|Aum Shinrikyo||Japan||1998||Disch, Thomas M. The Dreams Our Stuff Is Made Of: How Science Fiction Conquered the World. New York: Simon & Schuster (2000; c. 1998); pg. 143.|| "But Aum does have a specific SF connection in the work of Isaac Asimov, whose Foundation series provided a crucial element of the Aum mythology. In Aum's version, Asahara takes on the role of Asimov's Hari Seldon, a genius who discovers the laws of 'psychohistory,' which predicts, infallibly, that 'interstellar wars will be endless. Interstellar trade will decay; population will decline; worlds will lose touch with the main body of the Galaxy.' The answer to this threat is a secret society of subsidiary geniuses to act as guardians of civilization's flame during the destined dark ages. "|
|Aum Shinrikyo||Japan||1998||Disch, Thomas M. The Dreams Our Stuff Is Made Of: How Science Fiction Conquered the World. New York: Simon & Schuster (2000; c. 1998); pg. 143.|| "'The similarities [of Asimov's Foundation] to Aum and its guru's quest were remarkable,' note David Kaplan and Andrew Marshall, in an authoritative history of the cult. 'In an interview, Murai [one of Aum's inner circle] would state matter-of-factly that Aum was using the Foundation as the blueprint for the cult's long-term plans. He gave the impression of 'a graduate student who had read too many science fiction novels,' remembered one reporter. But it was real enough to the cult. Shoko Asahara, the blind and bearded guru from Japan, had become Hari Seldon; and Aum Supreme Truth was the Foundation.' " [More, pg. 144, 149-150. 160: Asahara.]|
|Aum Shinrikyo||world||1998||Disch, Thomas M. The Dreams Our Stuff Is Made Of: How Science Fiction Conquered the World. New York: Simon & Schuster (2000; c. 1998); pg. 53.||"...the Heaven's Gate and Aum Shinrikyo cults. All these cults owe their origins, more or less directly, to the specific fabulations of SF writers. "|
|Australian Aborigines||Australia||1770||Chiang, Ted. "Story of Your Life " in Starlight 2 (Patrick Nielsen Hayden, ed.). New York: Tor (1998); pg. 266.|| "In 1770, Captain Cook's ship Endeavour ran aground on the coast of Queensland, Australia. While some of his men made repairs, Cook led an exploration party and met the aboriginal people. One of the sailors pointed to the animals that hoped around with their young riding in pouches and asked an aborigine what they were called. The aborigine replied, 'Kanguru.' From then on Cook and his sailors referred to the animals by this word. It wasn't until later that they learned it meant 'What did you say?'
I tell that story in my introductory course every year. It's almost certainly untrue, and I explain that afterwards, but it's a classic anecdote. "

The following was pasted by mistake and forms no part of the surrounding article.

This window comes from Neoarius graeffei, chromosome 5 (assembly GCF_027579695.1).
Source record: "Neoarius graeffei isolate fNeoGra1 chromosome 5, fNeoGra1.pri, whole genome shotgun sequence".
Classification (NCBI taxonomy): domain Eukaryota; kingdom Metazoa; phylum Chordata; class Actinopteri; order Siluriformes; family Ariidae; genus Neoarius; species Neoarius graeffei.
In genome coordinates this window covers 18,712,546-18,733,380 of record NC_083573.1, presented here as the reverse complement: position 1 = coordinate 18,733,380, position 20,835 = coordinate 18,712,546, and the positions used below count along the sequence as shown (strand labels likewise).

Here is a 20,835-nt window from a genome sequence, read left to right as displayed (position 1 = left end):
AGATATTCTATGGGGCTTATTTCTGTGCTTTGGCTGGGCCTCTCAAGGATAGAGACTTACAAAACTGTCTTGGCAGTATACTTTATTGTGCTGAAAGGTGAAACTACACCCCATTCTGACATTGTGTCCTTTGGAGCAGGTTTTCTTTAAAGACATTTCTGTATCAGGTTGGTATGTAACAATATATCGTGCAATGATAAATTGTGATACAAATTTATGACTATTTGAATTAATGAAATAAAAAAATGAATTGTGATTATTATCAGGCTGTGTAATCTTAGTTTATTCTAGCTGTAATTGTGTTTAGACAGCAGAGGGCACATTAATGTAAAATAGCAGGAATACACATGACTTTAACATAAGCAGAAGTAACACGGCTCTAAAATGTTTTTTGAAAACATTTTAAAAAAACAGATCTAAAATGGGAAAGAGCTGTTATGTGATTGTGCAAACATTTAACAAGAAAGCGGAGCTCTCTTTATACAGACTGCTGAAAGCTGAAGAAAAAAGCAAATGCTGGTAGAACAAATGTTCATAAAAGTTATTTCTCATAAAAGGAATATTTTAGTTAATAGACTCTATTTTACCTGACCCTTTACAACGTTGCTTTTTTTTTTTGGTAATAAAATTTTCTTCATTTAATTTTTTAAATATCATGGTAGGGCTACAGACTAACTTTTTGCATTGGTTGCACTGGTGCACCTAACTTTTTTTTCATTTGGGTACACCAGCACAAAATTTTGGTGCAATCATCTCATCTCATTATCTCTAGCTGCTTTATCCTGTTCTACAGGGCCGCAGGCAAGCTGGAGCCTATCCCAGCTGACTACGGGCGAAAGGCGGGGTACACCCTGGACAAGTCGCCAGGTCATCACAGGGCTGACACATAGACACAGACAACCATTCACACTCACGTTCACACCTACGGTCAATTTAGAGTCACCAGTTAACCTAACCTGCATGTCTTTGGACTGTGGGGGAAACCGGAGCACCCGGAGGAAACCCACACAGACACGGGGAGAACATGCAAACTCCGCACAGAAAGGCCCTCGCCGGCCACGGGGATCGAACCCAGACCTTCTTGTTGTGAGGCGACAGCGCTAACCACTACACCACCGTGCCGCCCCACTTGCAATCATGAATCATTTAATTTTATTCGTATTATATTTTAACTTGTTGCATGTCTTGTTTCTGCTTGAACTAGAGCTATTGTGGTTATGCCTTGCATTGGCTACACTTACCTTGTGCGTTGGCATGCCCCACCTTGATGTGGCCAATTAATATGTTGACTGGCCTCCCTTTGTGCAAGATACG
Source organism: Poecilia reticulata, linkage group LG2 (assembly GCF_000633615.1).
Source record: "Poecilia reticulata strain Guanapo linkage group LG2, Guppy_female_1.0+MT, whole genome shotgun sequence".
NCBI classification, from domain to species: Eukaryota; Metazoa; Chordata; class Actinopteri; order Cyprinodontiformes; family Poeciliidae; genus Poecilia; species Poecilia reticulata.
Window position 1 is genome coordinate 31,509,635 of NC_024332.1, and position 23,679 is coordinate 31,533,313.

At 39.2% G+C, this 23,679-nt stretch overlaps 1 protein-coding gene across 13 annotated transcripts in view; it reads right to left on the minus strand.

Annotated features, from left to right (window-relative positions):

|Australian Aborigines||Australia||1800||McAuley, Paul J. "The Rift " in Vanishing Acts (Ellen Datlow, ed.) New York: Tor (2000); pg. 73.||"'It was the first great extinction,' Ken said. 'They were killed just like my people were killed when the Europeans came to Australia. They were hunted for sport because it was easier to think of them as animals than accept that people come in many forms. Homo sapiens has done a lot of harm in its time, but that was the beginning of it all.' "|
|Australian Aborigines||Australia||1870||Baxter, Stephen. Anti-ice. New York: HarperCollins (1993); pg. 47.||"The story of anti-ice (Holden said) began with obscure legends of the aboriginal Australians. According to these savage fellows, at the time the Little Moon first appeared in the Europeans heavens (around 1720), 'fire locked in ice' fell from the Australian sky. This fire was tinged with yellow and red, and any man who cupped his hands around the ice would liberate the daemonic fire, to his ultimate doom. "|
|Australian Aborigines||Australia||1870||Baxter, Stephen. Anti-ice. New York: HarperCollins (1993); pg. 284.||"All this happened in the eighteenth century, the savants say; and so at the same time as the Australian aboriginals were watching another fragment of the comet streak across their skies to Antarctica, the Little Moon settled into the skies of Earth. "|
|Australian Aborigines||Australia||1987||Bryant, Edward. "Down in the Dreamtime " in Wild Cards IV: Aces Abroad (George R.R. Martin, ed.) New York: Bantam (1988); pg. 280.|| "'Where are we?' said Cordelia. The sky was dotted with small cumulus, but none of the cloud-shadows ever seemed to shade her...
'The world,' said Warreen.
'It's not my world'
'The desert, then.'
'I know it's the desert,' said Cordelia. '...But what desert is it?'
'It is the land of Baiame,' said Warreen. 'This is the great Nullarbor Plain.'
'Are you sure?' Cordelia scrubbed sweat from her forehead with a strip of fabric... 'I looked at the map on the plane all the way up from Melbourne. The distances don't make sense. Shouldn't this be the Simpson Desert?'
'Distances are different in the Dreamtime,' Warreen said simply. "
Australian Aborigines, continued